There are expected to be 9 billion people on this planet by the year 2050. I may be one of them.
Without sounding too much like a brainless beauty-pageant entrant, I hope that one day, we might see an end to world poverty. But is this view inconsistent with the part of me that also wants concrete and effective action on climate change?
I love that once the sun goes down, I get to switch on my lights, watch tv, play on the computer, take a hot shower and so on. But I can’t say to the 1 billion or so people who live without electricity that, sorry, you don’t get to have it because there’s not enough space in our atmosphere for you, too. My ethical compass tells me this is not fair.
But then, I don’t want to sit in a cupboard and cry all day, “it’s no use, we’re all doomed!” I like action and I like the people who do it.
Enter, Bill Gates. He delivered a talk at TED a couple of years ago called Innovating to Zero!. He offers a solution to our energy requirements that is half the cost of fossil fuels and produces zero CO2. It uses depleted uranium – the waste from nuclear reactors – of which the US has enough to last hundreds of years. Hopefully the first TerraPower nuclear reactor, which is still in design phase, does not run any Microsoft software products.
Bill Gates is someone putting money into the research and development of alternative energy sources. (Maybe the billionaire Koch brothers could channel some of their money into something similarly useful instead of funding climate denial think tanks. Hint, hint!) The world needs more rich people like Bill Gates. If you watch his TED talk, Gates says there isn’t nearly enough money spent on research. He also thinks there need to be market incentives to reduce CO2.
As most people probably know, Bill Gates is also throwing money at alleviating world poverty. This includes things like birth control. Recently he launched a new Grand Challenges Explorations grant competition: Develop the Next Generation Condom.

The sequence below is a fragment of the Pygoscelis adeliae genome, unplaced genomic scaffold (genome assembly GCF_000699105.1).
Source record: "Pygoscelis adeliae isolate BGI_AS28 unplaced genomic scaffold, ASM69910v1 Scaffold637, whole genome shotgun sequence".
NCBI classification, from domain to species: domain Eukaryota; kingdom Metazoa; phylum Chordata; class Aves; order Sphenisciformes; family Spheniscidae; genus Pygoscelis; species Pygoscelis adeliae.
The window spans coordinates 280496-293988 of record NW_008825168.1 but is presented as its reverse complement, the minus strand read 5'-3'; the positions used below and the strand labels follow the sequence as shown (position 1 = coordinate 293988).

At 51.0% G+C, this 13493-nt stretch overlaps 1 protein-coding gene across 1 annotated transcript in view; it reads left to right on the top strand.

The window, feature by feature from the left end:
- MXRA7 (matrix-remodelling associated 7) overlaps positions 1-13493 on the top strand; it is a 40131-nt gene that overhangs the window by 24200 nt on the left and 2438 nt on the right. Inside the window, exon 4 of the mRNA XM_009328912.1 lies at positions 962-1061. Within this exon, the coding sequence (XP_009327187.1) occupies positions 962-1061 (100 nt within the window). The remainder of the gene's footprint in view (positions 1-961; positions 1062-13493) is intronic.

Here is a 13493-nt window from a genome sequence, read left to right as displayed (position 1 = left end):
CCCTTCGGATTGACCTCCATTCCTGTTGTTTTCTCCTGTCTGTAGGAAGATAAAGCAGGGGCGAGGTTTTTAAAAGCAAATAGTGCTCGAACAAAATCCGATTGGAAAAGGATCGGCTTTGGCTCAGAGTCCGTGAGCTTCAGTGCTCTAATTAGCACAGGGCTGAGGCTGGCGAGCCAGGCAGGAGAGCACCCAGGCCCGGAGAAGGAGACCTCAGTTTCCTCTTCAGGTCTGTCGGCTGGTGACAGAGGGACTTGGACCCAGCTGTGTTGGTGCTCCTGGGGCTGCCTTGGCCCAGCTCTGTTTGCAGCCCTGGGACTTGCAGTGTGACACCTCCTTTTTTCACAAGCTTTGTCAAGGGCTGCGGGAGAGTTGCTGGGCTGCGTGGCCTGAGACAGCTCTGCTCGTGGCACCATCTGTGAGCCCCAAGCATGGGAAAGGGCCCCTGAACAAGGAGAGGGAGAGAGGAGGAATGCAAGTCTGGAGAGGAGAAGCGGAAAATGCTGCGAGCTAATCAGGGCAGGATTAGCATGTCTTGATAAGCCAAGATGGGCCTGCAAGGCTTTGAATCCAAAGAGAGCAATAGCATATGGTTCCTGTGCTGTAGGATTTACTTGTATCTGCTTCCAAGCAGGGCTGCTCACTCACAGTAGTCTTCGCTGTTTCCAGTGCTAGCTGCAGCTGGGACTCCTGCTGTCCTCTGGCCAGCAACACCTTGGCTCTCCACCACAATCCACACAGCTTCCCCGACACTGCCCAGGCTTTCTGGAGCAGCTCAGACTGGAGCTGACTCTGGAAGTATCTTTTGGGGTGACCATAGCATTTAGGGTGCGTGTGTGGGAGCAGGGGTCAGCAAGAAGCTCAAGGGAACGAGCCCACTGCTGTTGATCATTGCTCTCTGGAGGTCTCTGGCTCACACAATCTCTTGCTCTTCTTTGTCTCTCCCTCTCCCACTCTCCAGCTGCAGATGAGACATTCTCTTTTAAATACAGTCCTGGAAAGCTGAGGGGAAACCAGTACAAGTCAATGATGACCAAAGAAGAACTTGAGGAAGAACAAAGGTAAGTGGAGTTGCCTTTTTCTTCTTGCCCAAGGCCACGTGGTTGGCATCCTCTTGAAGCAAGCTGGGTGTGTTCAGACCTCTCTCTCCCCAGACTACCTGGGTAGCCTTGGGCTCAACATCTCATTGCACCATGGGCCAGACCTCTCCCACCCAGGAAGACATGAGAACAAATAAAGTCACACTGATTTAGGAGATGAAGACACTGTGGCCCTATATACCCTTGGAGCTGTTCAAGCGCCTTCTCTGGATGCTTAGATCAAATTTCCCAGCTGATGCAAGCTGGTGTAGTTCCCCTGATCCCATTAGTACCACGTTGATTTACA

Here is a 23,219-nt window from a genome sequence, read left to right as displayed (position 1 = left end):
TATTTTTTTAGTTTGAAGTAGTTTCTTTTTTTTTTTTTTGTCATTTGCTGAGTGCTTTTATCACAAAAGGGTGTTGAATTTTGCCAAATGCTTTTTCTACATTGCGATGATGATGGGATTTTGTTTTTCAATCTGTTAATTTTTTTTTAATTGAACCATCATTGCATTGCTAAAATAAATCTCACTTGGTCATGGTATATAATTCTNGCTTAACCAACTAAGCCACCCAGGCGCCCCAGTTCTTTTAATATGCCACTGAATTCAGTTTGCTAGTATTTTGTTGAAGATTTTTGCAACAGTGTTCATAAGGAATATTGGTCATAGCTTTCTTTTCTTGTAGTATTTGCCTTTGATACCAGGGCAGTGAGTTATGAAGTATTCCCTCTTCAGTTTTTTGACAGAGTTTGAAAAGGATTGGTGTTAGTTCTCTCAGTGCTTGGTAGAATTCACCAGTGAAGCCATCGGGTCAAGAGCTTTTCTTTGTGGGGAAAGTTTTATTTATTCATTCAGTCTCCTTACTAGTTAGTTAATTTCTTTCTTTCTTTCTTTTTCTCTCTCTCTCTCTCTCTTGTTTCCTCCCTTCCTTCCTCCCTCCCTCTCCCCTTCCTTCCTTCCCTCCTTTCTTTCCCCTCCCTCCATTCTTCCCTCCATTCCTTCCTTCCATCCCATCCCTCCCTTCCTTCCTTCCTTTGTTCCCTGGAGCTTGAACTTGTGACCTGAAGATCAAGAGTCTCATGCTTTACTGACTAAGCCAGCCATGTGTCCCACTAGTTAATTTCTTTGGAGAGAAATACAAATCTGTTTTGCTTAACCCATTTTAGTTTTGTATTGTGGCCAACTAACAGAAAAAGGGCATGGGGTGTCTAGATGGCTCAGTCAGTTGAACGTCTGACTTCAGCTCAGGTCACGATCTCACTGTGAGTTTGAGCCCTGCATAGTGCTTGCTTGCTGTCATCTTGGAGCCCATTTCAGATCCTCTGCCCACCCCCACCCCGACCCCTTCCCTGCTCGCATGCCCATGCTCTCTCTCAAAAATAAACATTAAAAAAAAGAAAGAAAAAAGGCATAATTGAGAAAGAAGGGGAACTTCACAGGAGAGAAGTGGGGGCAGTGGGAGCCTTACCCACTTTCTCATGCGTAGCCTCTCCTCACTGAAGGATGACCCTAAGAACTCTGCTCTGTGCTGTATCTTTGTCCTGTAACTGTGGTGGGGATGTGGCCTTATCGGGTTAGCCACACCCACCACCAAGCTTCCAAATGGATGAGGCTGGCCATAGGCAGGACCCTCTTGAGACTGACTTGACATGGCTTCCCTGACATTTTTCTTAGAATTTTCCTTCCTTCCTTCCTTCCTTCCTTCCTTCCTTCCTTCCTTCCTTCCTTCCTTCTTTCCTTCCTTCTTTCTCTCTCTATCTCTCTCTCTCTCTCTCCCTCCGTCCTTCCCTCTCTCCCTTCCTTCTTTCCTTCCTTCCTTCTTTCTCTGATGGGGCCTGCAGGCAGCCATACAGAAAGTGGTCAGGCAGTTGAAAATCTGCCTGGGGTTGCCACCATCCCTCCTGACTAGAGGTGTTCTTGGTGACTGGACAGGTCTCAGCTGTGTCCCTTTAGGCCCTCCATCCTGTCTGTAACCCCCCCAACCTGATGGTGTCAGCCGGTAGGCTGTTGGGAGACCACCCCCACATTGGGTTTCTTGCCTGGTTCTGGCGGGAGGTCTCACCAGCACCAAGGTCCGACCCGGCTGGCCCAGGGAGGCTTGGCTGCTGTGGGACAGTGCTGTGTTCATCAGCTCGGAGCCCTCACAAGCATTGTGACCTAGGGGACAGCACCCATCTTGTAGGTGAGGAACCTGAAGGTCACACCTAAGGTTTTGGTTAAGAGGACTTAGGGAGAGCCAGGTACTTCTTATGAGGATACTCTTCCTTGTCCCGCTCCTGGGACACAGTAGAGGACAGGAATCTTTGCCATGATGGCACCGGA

Which brings me to livestock. The United Nations Food and Agriculture Organisation (FAO) released a report some years ago – Livestock’s Long Shadow – which showed that livestock are responsible for more greenhouse gas emissions than the entire transport sector – cars, trucks, ships, trains and planes. So if you’re feeling guilty about that plane flight you took to Fiji, you should be feeling worse about the meat you eat.
The first thing that happens when people rise out of poverty is that they eat more meat. Do we really want 9 billion people on the planet consuming as much meat as Americans do today? There is no way we can produce enough meat for 9 billion people.
Enter, Science. There is a new industry emerging in food science in which companies are creating products that look like chicken, taste like chicken, but do not contain any chicken. They are made from plants. Read about it in The Future of Food. There is also a company developing eggs that do not come from chickens thereby ending the great debate as to which came first, not the chicken or the egg but the scientist. This field needs to grow, otherwise, we’ll all have to go veggie.